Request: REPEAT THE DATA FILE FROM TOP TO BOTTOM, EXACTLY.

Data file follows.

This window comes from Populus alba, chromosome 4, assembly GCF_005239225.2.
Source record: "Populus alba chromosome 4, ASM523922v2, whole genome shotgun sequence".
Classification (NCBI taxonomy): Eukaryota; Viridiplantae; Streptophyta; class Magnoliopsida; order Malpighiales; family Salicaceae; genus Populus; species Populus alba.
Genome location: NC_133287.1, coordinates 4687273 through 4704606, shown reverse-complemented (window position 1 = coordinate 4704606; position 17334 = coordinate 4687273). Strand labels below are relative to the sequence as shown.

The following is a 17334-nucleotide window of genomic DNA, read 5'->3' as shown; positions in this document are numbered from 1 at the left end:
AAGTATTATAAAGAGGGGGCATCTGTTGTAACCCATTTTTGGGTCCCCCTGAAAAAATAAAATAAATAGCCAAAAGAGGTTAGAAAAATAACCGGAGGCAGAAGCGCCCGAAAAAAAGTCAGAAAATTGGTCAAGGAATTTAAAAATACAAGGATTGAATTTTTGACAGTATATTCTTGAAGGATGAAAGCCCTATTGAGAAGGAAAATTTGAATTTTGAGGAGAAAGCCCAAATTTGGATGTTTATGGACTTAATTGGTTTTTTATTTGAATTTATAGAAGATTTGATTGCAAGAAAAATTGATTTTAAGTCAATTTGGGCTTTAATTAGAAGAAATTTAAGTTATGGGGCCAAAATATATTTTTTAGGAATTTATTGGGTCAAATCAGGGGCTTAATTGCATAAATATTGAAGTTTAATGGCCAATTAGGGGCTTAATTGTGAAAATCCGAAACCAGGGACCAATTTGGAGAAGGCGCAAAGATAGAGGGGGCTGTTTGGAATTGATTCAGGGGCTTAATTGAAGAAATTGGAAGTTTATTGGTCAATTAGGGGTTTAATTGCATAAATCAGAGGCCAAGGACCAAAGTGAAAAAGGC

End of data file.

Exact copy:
This window comes from Populus alba, chromosome 4, assembly GCF_005239225.2.
Source record: "Populus alba chromosome 4, ASM523922v2, whole genome shotgun sequence".
Classification (NCBI taxonomy): Eukaryota; Viridiplantae; Streptophyta; class Magnoliopsida; order Malpighiales; family Salicaceae; genus Populus; species Populus alba.
Genome location: NC_133287.1, coordinates 4687273 through 4704606, shown reverse-complemented (window position 1 = coordinate 4704606; position 17334 = coordinate 4687273). Strand labels below are relative to the sequence as shown.

The following is a 17334-nucleotide window of genomic DNA, read 5'->3' as shown; positions in this document are numbered from 1 at the left end:
AAGTATTATAAAGAGGGGGCATCTGTTGTAACCCATTTTTGGGTCCCCCTGAAAAAATAAAATAAATAGCCAAAAGAGGTTAGAAAAATAACCGGAGGCAGAAGCGCCCGAAAAAAAGTCAGAAAATTGGTCAAGGAATTTAAAAATACAAGGATTGAATTTTTGACAGTATATTCTTGAAGGATGAAAGCCCTATTGAGAAGGAAAATTTGAATTTTGAGGAGAAAGCCCAAATTTGGATGTTTATGGACTTAATTGGTTTTTTATTTGAATTTATAGAAGATTTGATTGCAAGAAAAATTGATTTTAAGTCAATTTGGGCTTTAATTAGAAGAAATTTAAGTTATGGGGCCAAAATATATTTTTTAGGAATTTATTGGGTCAAATCAGGGGCTTAATTGCATAAATATTGAAGTTTAATGGCCAATTAGGGGCTTAATTGTGAAAATCCGAAACCAGGGACCAATTTGGAGAAGGCGCAAAGATAGAGGGGGCTGTTTGGAATTGATTCAGGGGCTTAATTGAAGAAATTGGAAGTTTATTGGTCAATTAGGGGTTTAATTGCATAAATCAGAGGCCAAGGACCAAAGTGAAAAAGGC